By Rachel Gross Weinstein
The first meeting of the National Council of Jewish Women Greater Dallas Section took place Wednesday, Feb. 26, 1913. Its 100th birthday luncheon will occur exactly 100 years later — Tuesday, Feb. 26, 2013 — when the chapter will honor a century of leadership, advocacy and community service in Dallas.
The luncheon will take place at noon at the Hilton Dallas Lincoln Center, 5410 LBJ Fwy. in Dallas. At the event, the past presidents of NCJW Dallas will be honored, a historical video will premiere and journalist and keynote speaker Laura Ling will discuss how she has advocated for women’s rights over the years and relate her experience of being detained in North Korea in 2009.
“Laura Ling and her sister, Lisa, stand up for women’s rights around the world, and that really matches our mission so well,” said Jody Platt, co-chair of the centennial committee with Rhona Frankfurt. “NCJW strives for social justice by improving the quality of life for women, children and families. We do community service and advocacy in the community, and the history of Dallas has been interwoven within our chapter over the years. This is exciting for all of us.”
NCJW’s Dallas section started with 75 women who met at Temple Emanu-El and were committed to community service, past president Barbara Lee said. Volunteer projects were under way by 1914, and they included immigrant aid, medical inspection of schools, day nursery and free kindergarten.
It pioneered many initiatives such as:
- The Dallas area’s first after-school program.
- A recreational club for seniors.
- First Family Outreach, which counsels families at risk and works to prevent child abuse and neglect.
- Establishing HIPPY (Home Instruction Program for Preschool Youngsters) in Dallas.
- Co-founding the Greater Dallas Coalition for Reproductive Freedom to combat threats to the U.S. Supreme Court’s Roe v. Wade ruling on abortion.
“Our commitment to Jewish values and to help repair the world has been a guiding force in why we do the work that we do,” said Maddy Unterberg, a past president who is co-chairing the luncheon with Marsha Fischman, Adrienne Rosen, Janice Sweet and Patty Traub. “This is what will also allow us to continue our work for the next 100 years.”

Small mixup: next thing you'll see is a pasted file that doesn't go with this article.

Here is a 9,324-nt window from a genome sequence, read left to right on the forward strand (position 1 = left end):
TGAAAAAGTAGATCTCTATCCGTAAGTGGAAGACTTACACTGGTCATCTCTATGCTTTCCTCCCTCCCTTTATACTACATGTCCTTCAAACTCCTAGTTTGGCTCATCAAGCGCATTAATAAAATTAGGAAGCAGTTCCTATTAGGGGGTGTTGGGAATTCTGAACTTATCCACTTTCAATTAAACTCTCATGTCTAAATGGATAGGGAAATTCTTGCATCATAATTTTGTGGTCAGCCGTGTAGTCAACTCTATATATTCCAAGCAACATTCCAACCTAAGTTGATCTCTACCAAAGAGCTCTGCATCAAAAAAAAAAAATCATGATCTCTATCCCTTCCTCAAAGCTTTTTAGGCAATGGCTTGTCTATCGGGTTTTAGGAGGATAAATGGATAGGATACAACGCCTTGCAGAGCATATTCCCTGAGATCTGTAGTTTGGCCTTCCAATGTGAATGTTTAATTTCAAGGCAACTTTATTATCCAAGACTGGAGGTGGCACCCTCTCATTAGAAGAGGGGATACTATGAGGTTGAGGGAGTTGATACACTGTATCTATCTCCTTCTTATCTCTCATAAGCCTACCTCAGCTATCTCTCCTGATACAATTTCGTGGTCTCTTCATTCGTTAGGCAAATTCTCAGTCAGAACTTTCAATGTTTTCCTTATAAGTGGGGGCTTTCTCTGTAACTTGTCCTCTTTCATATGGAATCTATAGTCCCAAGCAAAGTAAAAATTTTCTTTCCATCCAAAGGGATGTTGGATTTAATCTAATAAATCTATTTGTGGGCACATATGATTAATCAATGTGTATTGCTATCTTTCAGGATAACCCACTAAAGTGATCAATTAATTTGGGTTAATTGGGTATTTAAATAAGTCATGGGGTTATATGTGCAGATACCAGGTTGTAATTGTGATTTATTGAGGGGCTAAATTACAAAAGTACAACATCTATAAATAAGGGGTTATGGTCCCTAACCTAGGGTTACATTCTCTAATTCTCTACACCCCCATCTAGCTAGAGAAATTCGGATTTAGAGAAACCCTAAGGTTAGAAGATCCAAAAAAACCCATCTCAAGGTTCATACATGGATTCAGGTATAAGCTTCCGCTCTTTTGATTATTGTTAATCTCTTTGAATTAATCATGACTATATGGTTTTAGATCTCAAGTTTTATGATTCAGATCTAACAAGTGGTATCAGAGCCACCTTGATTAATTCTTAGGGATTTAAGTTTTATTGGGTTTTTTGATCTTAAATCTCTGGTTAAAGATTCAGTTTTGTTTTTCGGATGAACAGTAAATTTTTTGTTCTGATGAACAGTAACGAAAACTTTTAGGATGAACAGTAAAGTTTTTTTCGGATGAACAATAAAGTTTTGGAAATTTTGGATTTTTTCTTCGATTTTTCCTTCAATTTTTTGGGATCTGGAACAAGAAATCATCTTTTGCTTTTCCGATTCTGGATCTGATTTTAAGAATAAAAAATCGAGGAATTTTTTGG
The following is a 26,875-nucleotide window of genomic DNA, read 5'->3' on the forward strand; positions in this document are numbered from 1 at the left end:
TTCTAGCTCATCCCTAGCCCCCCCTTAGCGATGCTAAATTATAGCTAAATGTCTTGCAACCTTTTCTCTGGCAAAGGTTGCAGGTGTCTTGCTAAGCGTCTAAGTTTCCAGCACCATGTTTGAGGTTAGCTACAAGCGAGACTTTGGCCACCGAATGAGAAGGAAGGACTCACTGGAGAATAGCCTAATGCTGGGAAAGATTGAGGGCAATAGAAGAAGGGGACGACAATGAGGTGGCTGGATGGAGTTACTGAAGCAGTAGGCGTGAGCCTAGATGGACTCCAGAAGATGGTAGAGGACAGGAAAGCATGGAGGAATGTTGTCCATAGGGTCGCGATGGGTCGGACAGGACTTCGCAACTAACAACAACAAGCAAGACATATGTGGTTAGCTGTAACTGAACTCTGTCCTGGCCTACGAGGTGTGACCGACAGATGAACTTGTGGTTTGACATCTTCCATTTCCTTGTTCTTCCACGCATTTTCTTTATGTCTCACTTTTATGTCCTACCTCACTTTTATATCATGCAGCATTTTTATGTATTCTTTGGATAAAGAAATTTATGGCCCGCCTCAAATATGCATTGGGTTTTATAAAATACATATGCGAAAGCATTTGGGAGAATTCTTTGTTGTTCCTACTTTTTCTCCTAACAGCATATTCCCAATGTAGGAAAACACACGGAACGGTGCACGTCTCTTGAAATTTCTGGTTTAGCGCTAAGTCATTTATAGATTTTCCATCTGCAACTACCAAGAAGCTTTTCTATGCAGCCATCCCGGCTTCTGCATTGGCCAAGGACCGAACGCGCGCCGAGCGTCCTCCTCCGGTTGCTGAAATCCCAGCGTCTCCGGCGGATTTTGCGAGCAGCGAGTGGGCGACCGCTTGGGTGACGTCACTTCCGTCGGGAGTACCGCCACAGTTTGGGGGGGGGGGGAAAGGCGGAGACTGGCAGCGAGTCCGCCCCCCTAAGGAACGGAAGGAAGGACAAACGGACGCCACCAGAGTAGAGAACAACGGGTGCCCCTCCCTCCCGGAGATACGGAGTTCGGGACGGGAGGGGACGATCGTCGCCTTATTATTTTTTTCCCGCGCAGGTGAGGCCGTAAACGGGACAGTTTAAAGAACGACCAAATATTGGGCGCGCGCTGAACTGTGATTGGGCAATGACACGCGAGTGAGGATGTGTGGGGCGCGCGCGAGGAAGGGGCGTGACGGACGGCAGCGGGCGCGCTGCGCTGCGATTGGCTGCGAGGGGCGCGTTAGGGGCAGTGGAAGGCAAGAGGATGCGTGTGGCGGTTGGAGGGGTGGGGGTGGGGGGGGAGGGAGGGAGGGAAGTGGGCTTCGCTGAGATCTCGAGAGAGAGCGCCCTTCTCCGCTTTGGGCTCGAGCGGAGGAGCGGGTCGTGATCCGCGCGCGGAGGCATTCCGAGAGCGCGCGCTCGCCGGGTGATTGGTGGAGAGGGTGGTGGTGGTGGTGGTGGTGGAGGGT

Today, the Dallas section is involved with various community service projects, including Attitudes for Attire; Hello Israel, which introduces students to the country; the Immigration Citizenship Initiative; and the Vickery Meadow Food Pantry. It also supports Israel by laying the groundwork for social changes and continues to advocate for women’s issues.
Being a Jewish woman today means supporting Israel and leading by example, said current section president Robin Zweig. These two elements are what will continue to make the organization thrive for the next 100 years, she added.
“NCJW’s support of Israel does not waver, and we have many programs in place that demonstrate our ongoing work for Israeli youth, women and families,” Zweig said. “As impactful and strong women, we are a force for social change, and we are powerful advocates for women’s rights. NCJW’s history is filled with the pioneering work of our leaders who have started and led long-lasting programs in Dallas that remain in place today.”
The luncheon is the major event to celebrate the centennial, but the organization will also conduct smaller centennial-related events throughout the year.
The year kicked off with a day of community service last month at various organizations. Other events planned are NCJW Shabbat celebrations, study groups and a Chanukah party in which 100 menorahs will be lit. A centennial history exhibit and a centennial quilt will debut at the luncheon.
NCJW Dallas was one of the first women’s organizations in the area, Lee said, adding that the committed volunteers and passionate women in the community are also what have made the organization what it is today.
“This was one of the first places to do community service in Dallas,” she said. “L’dor v’dor — from generation to generation — this is how we have survived 100 years.”
Added Zweig: “As we look forward to our next 100 years, being a Jewish woman means cultivating future leaders and volunteers to carry on our legacy. All are needed for this endeavor. We are 100 years young and we are proud of our past; we are proud and strong Jewish women. Our best days are ahead of us.”
Tickets for the luncheon cost $125 each and sponsorships are available. RSVP and payment are due by Feb. 18.
For information and to RSVP, call 214-368-4405 or visit www.ncjwdallas.org.